We now have added "Informational Posts" which are tidbits of information that may come in handy at some point.

State of Recidivism: The revolving doors of America's Prisons

April 2011:

The dramatic growth of America’s prison population during the past three decades is by now a familiar story. In 2008, the Pew Center on the States reported that incarceration levels had risen to a point where one in 100 American adults was behind bars. A second Pew study the following year added another disturbing dimension to the picture, revealing that one in 31 adults in the United States was either incarcerated or on probation or parole.

The costs associated with this growth also have been well documented. Total state spending on corrections is now about $52 billion, the bulk of which is spent on prisons. State spending on corrections quadrupled during the past two decades, making it the second fastest growing area of state budgets, trailing only Medicaid.

While America’s imprisonment boom and its fiscal impacts have been widely debated, the public safety payoff from our expenditures on incarceration has undergone far less scrutiny. Now, however, as the nation’s slumping economy continues to force states to do more with less, policy makers are asking tougher questions about corrections outcomes.

One key element of that analysis is measuring recidivism, or the rate at which offenders return to prison. Prisons, of course, are not solely responsible for recidivism results. Parole and probation agencies, along with social service providers and community organizations, play a critical role.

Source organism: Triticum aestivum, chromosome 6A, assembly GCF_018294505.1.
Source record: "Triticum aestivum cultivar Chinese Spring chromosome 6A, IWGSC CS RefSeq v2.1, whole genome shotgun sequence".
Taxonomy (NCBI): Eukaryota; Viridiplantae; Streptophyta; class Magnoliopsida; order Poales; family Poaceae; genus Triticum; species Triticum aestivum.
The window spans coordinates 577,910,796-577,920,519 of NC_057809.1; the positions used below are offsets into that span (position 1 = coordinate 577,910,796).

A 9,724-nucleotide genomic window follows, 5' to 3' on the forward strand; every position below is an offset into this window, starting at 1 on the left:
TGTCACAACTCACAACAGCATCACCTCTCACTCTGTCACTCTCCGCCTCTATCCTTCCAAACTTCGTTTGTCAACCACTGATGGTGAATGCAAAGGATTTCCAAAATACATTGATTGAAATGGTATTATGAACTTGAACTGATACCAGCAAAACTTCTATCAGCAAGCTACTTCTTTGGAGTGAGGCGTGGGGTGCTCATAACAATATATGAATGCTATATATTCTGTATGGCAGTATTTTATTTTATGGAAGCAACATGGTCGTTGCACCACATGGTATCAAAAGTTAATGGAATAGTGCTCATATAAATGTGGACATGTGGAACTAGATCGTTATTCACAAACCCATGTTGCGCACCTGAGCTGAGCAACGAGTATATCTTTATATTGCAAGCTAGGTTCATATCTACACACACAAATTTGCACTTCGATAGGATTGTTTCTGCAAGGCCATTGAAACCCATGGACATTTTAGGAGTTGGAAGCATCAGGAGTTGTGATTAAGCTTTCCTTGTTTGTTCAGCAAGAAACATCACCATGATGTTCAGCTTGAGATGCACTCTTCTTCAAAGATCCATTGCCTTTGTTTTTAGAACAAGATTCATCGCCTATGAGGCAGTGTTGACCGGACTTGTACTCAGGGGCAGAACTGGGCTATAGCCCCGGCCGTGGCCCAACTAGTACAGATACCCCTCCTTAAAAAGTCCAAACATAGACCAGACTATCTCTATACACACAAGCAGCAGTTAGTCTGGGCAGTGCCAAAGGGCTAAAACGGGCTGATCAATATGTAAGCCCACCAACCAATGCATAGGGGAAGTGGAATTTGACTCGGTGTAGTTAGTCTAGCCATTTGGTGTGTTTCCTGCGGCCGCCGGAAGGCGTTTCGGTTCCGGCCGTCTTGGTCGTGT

Although preventing offenders from committing more crimes once released is only one goal of the overall correctional system, it is a crucial one, both in terms of preventing future victimization and ensuring that taxpayer dollars are spent effectively. This report seeks to elevate the public discussion about recidivism, prompting policy makers and the public to dig more deeply into the factors that impact rates of return to prison, and into effective strategies for reducing them.

A Fresh Look at the Numbers

For years the most widely accepted sources of national recidivism statistics have been two studies produced by the U.S. Department of Justice’s Bureau of Justice Statistics (BJS). The most recent of those reports, which tracked offenders released from state prison in 1994, concluded that a little more than half of released offenders (51.8 percent) were back in prison within three years, either for committing a new crime or for violating rules of their supervision. Published in 2002, the BJS study followed a sample of offenders from 15 states, and did not provide any state level recidivism data.

Recognizing the importance of recidivism to policy makers seeking better results from their correctional systems, Pew, in collaboration with the Association of State Correctional Administrators (ASCA), undertook a comprehensive survey aimed at producing the first state-by-state look at recidivism rates. The Pew/ASCA survey asked states to report three-year returnto-prison rates for all inmates released from their prison systems in 1999 and 2004.This survey differs from the prior BJS study in many important ways, the most significant of which is that it
includes recidivism data from more than twice as many states.

Note: This is an excellent GENERAL State by State Recidivism Report w/Tables for individual states: by Pew Center

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